Predicted Workplace Trends
Also on technology, there has been an increased prevalence of data leaks and system hacks reported in the news over the past 12 months. Is this a coincidence, or is the increasing technological capability of disgruntled employees playing its part? It has been suggested that up to 56% of SME employers risk IT vulnerability as a result of failing to shut down ex-employees system access soon enough. In 2014, an ex-employee with in depth system knowledge brought down Sony with the help of a group of hackers, and it is expected that similar incidents will occur in the future.
- Millennials in the Workforce - By 2025 it is believed that Millennials will make up 75% of the workforce. Employers need to reassess and measure up their offering to top millennial talent, steering away from traditional benefits and into the realms of paid volunteering days, joining bonuses, a company holiday home for use by employees, birthday benefits, and wine clubs. PWC has assessed what millennials look for in jobs, and found that flexibility, autonomy, overseas secondments, customised benefits, and clear development and advancement opportunities are rated as highly important to this generation. Sabbaticals are also increasingly being offered to employees as a reward for a set number of years of service, and to reduce the risk of burnout of high performing, and highly valued, employees.
- Childcare Voucher Changes - The tax-free childcare vouchers scheme has been pushed back to 2017. In a related issue, employers are waiting on the outcome of case-law relating to the provision of childcare vouchers during maternity leave in the case of Peninsula Business Services v Donaldson. Guidance states that childcare vouchers should be classed as non-cash benefits and continued throughout the whole of maternity leave, leaving the employer to pick up the tab when a woman is in a period of unpaid leave. While this has generally become the accepted legal position, it does not have the force of law and the courts are not required to follow it according to the Employment Appeal Tribunal’s decision in Peninsula.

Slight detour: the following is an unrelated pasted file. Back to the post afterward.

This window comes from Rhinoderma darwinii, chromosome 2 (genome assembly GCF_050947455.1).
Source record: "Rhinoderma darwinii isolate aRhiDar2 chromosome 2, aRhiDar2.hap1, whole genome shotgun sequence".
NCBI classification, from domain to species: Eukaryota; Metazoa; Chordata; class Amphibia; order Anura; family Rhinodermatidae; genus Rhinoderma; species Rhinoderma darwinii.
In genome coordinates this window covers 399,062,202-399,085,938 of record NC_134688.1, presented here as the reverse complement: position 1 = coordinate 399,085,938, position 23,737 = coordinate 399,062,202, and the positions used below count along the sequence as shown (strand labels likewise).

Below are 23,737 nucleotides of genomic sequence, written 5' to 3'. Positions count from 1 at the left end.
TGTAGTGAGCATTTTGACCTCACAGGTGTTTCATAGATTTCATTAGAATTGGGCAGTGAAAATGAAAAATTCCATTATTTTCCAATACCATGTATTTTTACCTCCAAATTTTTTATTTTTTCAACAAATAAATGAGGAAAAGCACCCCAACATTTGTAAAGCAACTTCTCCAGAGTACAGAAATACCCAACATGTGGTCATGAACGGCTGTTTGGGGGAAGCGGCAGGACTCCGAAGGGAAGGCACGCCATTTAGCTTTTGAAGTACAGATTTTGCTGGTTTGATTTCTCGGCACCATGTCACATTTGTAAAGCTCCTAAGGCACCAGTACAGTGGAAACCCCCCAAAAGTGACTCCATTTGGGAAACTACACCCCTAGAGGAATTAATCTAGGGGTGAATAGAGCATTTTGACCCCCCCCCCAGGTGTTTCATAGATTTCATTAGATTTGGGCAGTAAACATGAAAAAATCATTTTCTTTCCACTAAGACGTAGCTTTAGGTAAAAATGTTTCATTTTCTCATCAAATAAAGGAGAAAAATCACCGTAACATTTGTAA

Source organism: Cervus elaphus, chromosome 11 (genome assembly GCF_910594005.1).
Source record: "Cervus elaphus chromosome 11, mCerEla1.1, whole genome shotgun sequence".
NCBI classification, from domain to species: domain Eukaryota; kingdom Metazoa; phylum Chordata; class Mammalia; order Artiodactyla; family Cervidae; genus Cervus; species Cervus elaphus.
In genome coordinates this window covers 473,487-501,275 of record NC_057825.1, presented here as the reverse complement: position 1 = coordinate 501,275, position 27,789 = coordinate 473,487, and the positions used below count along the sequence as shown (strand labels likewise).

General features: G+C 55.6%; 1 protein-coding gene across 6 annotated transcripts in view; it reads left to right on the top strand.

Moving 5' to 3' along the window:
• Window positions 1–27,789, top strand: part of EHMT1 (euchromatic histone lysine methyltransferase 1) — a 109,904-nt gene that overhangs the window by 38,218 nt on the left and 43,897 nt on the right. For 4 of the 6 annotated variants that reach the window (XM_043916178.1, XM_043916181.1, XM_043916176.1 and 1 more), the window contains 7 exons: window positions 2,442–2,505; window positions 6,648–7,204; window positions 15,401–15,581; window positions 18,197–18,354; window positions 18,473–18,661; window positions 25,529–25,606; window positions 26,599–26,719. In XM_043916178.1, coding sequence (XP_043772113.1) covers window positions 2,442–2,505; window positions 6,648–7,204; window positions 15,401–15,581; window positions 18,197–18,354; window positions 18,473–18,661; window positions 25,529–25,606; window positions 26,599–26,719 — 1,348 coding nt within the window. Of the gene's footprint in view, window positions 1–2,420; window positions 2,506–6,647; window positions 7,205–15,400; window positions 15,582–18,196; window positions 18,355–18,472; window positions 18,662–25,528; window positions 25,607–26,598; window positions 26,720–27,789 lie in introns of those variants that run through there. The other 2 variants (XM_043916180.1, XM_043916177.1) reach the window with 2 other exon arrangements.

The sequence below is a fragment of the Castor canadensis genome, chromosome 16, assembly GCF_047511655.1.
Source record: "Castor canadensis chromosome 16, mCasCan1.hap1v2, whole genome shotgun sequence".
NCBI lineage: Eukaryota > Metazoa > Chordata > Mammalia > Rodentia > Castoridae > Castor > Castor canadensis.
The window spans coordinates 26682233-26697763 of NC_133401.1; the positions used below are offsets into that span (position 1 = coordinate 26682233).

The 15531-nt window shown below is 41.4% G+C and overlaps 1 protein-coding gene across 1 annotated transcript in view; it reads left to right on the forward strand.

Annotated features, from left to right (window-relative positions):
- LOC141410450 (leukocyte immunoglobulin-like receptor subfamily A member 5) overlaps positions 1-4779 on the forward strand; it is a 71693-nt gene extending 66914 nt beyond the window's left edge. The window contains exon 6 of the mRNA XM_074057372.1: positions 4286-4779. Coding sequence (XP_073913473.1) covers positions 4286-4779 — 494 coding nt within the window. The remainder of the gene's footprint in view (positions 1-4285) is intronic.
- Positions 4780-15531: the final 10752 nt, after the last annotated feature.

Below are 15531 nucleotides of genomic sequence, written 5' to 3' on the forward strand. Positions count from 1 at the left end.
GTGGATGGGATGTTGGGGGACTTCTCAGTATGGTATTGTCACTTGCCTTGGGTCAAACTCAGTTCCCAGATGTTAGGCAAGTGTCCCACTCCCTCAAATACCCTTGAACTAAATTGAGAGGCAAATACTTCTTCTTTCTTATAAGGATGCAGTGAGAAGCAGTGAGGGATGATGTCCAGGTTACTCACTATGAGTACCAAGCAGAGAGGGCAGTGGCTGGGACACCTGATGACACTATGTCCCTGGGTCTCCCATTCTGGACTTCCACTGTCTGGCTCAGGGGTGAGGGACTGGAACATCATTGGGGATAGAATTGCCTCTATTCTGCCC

- Maternity Discrimination - A recent study found that 77% of pregnant women and new mothers reported negative or discriminatory experiences at work. Furthermore, 70% of employers feel that women should declare at interview if they are pregnant, and a quarter felt that it was acceptable to question women at interview about their plans for children in the future. 3 out of 4 mothers who interviewed whilst pregnant, and were not offered the job, felt that this had affected their chances.
- Technology and Hacking - The European Court of Human Rights has ruled that employers are able to lawfully snoop on employee’s private emails and messages. A Romanian engineer was dismissed after sending messages to his fiancée whilst working. The Court ruled that it was not unreasonable for an employer to want to verify that their employees are completing their professional tasks during working hours. Employers need to be clear on when an employee is permitted to make personal calls and emails.
Pam Loch, Managing Director of niche employment law practice, Loch Employment Law, HR Advise Me and Loch Training.
For more information on Loch Employment Law please go to www.lochlaw.co.uk, for Loch Training go to www.lochtraining.co.uk and HR Advise Me go to www.hradvise.me